Odyssey home page
My mom came the United States from Vietnam in 1989. She resettled in San Diego, California, where she worked three jobs on Adams Avenue. During her two-hour bus ride to and from work, my mom studied and memorized her U.S. naturalization guide. It included segments from the Constitution, history and meaning of the flag, and a map of the fifty states and their capitals. To keep me quiet during our commute, she recited and quizzed me on my U.S. state capitals. I remember looking at the map and absorbing where each state fell on the page. I closed my eyes and, for example, saw California’s lazy recline, Louisiana’s boot, Maine the shape of an oven mitt. The map helped me remember not only the states’ locations, but their capitals as well. I didn’t know it then, but maps would be a very important part of my historical training.
Of course we know maps guide us from one place to another. They help us visualize events and feelings. Military strategists plot violent operations on a map. In many public school classrooms, students press pins into states or international countries where they or their families are from or have visited over the years. These places of origin and vacation, as well as battlefields, summon associated emotions and stories about this, that, or the other. Sometimes we walk into a room and map where everything is. We map what’s missing or determine our course through the space, and in that sense, maps also function as catalogues, records, and indexes for the disappeared.
Odyssey publish function
I first used Odyssey in Professor Jack Tchen’s “Chinatown & The American Imagination” undergraduate seminar during Fall 2014. Jack divided the class into five groups. Each group researched a specific block in NYC Chinatown. They created walking tours and in-depth biographies of the block’s known and subaltern histories. To demonstrate changes over time or document fascinating artifacts, each student group created an Odyssey map for their final. The Odyssey map made their subversive walking tours available online and, in fact, simulated the walking tour by taking the viewer on a visual journey. We’re currently culling all the student group maps and publishing them on a course site so interested teachers can implement Odyssey in their classrooms.
The results were quite spectacular. Though some students were hesitant at first, they found Odyssey incredibly easy to use. That, of course, is one of its merits. Odyssey’s clear instructions and visual guides make building projects smooth and troubleshooting streamline. Because it’s still in development, some functions remain rather shaky. For instance, it’s unclear how we can edit or expand Odyssey maps after we publish them. It’s unclear if there are ways other than copying and saving the raw code to another location in order to work on a project in multiple sittings. It’s also unclear if projects can be worked on simultaneously by multiple people on separate devices.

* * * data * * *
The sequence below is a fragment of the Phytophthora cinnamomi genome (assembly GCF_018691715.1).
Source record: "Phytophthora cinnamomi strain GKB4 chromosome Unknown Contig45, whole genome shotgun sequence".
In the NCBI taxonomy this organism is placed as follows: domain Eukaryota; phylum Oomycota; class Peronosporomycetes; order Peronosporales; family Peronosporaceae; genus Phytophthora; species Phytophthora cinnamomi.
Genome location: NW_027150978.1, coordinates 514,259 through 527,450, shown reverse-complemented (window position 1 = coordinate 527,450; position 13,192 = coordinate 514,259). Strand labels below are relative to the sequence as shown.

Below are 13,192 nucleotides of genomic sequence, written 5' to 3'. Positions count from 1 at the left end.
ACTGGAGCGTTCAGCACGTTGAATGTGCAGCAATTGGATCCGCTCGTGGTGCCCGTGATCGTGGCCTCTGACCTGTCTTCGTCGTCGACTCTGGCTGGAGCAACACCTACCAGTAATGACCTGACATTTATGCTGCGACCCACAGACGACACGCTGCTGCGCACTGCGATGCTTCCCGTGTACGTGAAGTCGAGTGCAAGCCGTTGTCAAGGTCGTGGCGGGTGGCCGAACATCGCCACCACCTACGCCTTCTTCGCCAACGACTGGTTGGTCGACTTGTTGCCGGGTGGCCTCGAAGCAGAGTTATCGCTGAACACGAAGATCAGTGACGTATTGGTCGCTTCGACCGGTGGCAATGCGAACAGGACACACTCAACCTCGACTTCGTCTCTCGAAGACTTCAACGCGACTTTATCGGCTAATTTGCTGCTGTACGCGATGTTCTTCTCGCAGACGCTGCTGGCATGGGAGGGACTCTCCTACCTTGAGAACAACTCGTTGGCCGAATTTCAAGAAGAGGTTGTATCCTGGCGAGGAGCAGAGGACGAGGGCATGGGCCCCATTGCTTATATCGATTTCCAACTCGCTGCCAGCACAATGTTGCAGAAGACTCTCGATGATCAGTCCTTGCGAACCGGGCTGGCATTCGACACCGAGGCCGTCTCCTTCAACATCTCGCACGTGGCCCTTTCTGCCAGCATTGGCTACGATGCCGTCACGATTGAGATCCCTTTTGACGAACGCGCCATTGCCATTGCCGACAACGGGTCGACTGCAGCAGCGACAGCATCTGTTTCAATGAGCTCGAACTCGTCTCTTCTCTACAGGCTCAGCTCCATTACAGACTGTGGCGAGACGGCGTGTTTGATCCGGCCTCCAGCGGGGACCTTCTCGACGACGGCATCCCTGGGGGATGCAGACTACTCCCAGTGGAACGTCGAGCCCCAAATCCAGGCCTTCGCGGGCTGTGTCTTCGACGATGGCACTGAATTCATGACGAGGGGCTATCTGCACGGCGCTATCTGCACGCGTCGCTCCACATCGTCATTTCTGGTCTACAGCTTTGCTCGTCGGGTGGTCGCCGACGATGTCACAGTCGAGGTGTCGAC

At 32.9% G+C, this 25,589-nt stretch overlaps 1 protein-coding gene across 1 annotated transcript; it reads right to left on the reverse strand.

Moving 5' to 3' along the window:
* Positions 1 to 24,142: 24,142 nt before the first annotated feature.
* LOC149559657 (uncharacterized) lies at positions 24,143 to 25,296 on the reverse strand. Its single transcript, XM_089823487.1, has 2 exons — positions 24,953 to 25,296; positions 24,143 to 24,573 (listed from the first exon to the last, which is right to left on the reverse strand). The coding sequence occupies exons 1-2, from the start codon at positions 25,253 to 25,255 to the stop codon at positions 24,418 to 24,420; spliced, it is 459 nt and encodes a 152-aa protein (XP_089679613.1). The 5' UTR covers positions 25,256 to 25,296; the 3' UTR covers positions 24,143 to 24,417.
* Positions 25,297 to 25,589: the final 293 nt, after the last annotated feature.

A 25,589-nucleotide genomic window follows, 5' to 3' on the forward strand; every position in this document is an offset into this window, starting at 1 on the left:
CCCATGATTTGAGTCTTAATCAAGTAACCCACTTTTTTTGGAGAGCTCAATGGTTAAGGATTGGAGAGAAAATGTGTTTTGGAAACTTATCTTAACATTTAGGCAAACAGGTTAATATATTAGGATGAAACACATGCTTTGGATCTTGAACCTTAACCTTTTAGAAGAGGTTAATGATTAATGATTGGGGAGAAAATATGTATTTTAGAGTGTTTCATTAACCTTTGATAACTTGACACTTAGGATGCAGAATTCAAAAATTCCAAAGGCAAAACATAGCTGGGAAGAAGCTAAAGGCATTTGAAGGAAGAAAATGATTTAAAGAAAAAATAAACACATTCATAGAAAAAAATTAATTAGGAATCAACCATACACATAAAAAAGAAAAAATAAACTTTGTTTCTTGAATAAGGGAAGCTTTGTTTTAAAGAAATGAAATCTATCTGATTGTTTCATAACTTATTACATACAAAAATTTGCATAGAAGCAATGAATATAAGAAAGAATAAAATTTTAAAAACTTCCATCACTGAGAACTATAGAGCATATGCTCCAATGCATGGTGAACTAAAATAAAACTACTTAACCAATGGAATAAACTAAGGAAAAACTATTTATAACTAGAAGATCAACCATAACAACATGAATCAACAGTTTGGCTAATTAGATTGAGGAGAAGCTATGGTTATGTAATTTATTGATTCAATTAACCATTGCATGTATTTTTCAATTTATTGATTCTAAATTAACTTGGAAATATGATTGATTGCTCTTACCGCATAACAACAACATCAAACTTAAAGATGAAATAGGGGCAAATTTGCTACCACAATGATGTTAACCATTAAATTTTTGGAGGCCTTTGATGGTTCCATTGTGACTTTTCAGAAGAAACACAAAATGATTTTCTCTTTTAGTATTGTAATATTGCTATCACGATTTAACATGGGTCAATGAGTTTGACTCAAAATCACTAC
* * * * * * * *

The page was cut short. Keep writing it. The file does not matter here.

Above is an Odyssey example our students made. They examined the history of Chinatown’s Chatham Square. Landmarks, sounds, phantom highways, and political figures make their way into this project. A student even made her own video recording of a poem she wrote inspired by conversations she witnessed in the Square. The group overall really took advantage of the platform and inspired me to do the same on my project about queer Asian American life in Greenwich Village during the turn of the century. The importance of maps is that they present information in another way. While historians and researchers turn quickly to timelines and similar interactive features, maps aren’t widely regarded tools for visualizing, processing, and communication meaning of information. I argue maps can do the work we rely on timelines for. Imagine mapping events across time in the spaces they took place. Imagine showing human movement across space, in addition to time. It certainly takes historical scholarship out of the familiar realm of “past dates” and situates human events firmly within places, informing how we see and interact with them. I, in fact, cannot walk through Chatham Square without seeing, smelling, or hearing what the student group saw, smelled, and heard. My hope is in using Odyssey is to present sights, smells, sounds, and sensory details to people unfamiliar with Greenwich Village’s queer Asian American past and to trouble the ways that past continues to live in the present.
Finally, the nice thing about Odyssey is that its developers welcome suggestions to aid their building the platform. Please feel encouraged to use Odyssey in mapping your next project and send some feedback their way!
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